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Group Food Preparation in the Pond House Kitchen

 

During one of his visits
to the farm,
our nephew, Elliott,
cooked his Spicy Black Bean Burgers
for us.
We loved them
and he shared the recipe.
Later, I got to visit our friends
Steve Kemble and Mollie Curry
of MudStrawLove,
at their home in Asheville, NC.
(Mollie and Steve led
our week-long straw bale construction workshop.)
One morning,
we brunched at a delightful restaurant
called Sunny Point Cafe.
Mollie suggested I try the
Huevos Rancheros —
and a new Turtle Rock Farm favorite
was born.
In our attempt to recreate
Sunny Point’s dish,
we use Elliott’s Black Bean Burgers
as the foundation
for a delicious
and extravagant
pile of goodies:
chorizo sausage,
tomatilla sauce,
feta cheese,
cilantro,
zucchini,
bell peppers
and a fried egg!
Sunny Point’s original version
has potatoes; we substitute
sauteed zucchini and bell peppers.
One of our friends enjoyed this dish
so much
he serves it to his family
on Christmas Day.
It’s that festive
and it’s that good.
It’s not just morning food;
we’ve also served it at lunch
and dinner.

Sunny Point’s Extravagant Brunch

Elliott’s Spicy Black Bean Burgers

(Adapted from “Recipe of the Week: Burgers” by Sally Simpson)

4 cups cooked, rinsed and drained black beans (about 2 1⁄2 15-ounce cans)
1/2 cup Japanese-style panko breadcrumbs
2 large eggs
4 scallions
3 tablespoons (a small handful) chopped basil or cilantro, or a combination
2 garlic cloves, minced
1 1/2-2 teaspoons ground cumin
1 1/2 teaspoons dried oregano (or3 teaspoons fresh)
1-2 teaspoons crushed red pepper flakes
1 teaspoon coarse salt
1/2 teaspoon ground black pepper

Place 2 cups of the black beans in the bowl of a food processor and pulse until chunky. Transfer to a large mixing bowl. Add remaining whole black beans, plus panko, eggs, scallions, fresh herbs, garlic, cumin, oregano and red pepper flakes and mix until well combined. Form into patties about 1-inch thick (about three inches in diameter.) If you have the time (you’ll be glad you did) chill patties for 15 minutes so they can set up.
When ready to cook, remove patties from refrigerator and sprinkle with salt and pepper. Place a cast-iron skillet over high heat, without any fat; when it is hot but not smoking, add burgers to dry pan. Cook for about four minutes on first side or until well seared and with a flipping spatula, turn onto second side and allow to cook for an additional five minutes, over medium heat.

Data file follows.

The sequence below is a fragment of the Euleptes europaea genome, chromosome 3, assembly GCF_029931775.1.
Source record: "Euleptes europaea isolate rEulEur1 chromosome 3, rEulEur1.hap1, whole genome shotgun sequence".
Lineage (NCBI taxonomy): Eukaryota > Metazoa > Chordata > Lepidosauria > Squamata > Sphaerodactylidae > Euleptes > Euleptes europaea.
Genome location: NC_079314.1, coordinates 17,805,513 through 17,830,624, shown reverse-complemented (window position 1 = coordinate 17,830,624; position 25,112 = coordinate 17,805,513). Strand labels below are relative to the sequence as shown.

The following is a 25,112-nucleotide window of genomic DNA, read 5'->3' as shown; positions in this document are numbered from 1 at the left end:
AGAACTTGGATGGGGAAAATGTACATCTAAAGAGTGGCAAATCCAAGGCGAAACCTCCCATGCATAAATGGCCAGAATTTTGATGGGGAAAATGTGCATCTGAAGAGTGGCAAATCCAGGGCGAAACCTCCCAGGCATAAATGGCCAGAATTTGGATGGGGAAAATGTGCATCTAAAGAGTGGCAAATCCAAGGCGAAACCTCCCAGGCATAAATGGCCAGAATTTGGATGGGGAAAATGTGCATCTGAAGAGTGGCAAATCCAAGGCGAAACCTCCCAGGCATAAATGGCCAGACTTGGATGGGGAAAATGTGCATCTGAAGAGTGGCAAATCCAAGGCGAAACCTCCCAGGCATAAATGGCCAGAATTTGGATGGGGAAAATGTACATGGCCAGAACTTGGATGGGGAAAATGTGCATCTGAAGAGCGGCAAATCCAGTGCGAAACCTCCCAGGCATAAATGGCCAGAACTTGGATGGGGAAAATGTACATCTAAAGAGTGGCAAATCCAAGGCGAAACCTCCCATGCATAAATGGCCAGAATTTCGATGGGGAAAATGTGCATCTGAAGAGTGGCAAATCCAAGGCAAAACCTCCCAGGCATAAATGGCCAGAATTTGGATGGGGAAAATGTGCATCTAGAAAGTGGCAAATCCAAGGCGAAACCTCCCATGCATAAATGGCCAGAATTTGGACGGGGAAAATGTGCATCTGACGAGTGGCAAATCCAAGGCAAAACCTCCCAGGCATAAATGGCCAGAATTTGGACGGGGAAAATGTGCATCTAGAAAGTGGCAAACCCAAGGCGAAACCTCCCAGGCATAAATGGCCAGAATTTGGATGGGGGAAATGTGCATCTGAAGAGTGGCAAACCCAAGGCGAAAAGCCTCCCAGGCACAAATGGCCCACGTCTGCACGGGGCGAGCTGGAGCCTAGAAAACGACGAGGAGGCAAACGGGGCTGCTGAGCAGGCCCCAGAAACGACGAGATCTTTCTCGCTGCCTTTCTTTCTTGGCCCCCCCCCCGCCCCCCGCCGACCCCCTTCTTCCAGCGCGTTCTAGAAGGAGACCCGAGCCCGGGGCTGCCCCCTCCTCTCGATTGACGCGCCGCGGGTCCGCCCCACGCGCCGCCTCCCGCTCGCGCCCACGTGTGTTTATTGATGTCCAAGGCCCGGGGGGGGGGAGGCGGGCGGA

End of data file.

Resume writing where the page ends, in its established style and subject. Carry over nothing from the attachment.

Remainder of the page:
Makes four to six burgers.

Tomatilla Sauce

Tomatillas, chopped
Onion, chopped
Canned or fresh Serrano pepper, minced
Saute briefly, until juicy

About portions – depending on how many you’re serving. Maybe six or seven medium tomatillas, a medium onion, one pepper (unless you want more.)

Building the Dish

Chorizo Sausage, crumbled and fried
Zucchini, Red or Green Bell Pepper, sliced and sauteed
Feta Cheese, crumbled
Fresh Cilantro, chopped
Eggs, fried
Salt and Pepper to taste

Make the Black Bean Burgers, the tomatilla sauce, fry the sausage, saute the vegetables and keep warm. Crumble the cheese and chop the fresh cilantro. Fry the eggs last.

Of course, at Sunny Point Cafe, they serve each guest’s plate. We like to put plates and bowls with all the components on the table, and serve family style so that everyone can build their own. It’s a lot of fun. Fun too, if guests can join you in the kitchen chopping and cooking!
Much of this wonderful dish can be grown or purchased locally. Producers in Oklahoma sell locally-grown and produced Chorizo Sausage through the Oklahoma Food Coop. There too, you can find locally grown and produced Feta Cheese and Eggs. Vegetables, herbs and eggs can also be purchased at local farmers markets. Consider growing your own herbs. One of our favorite sources for locally-grown food, even in the winter, is our friend Paulette Rink‘s Rowdy Stickhorse Market Bus. She brings several Oklahoma producers’ fresh products to Enid, Fairfax, Stillwater and Oklahoma City, weekly — all winter long. Thank you, Paulette!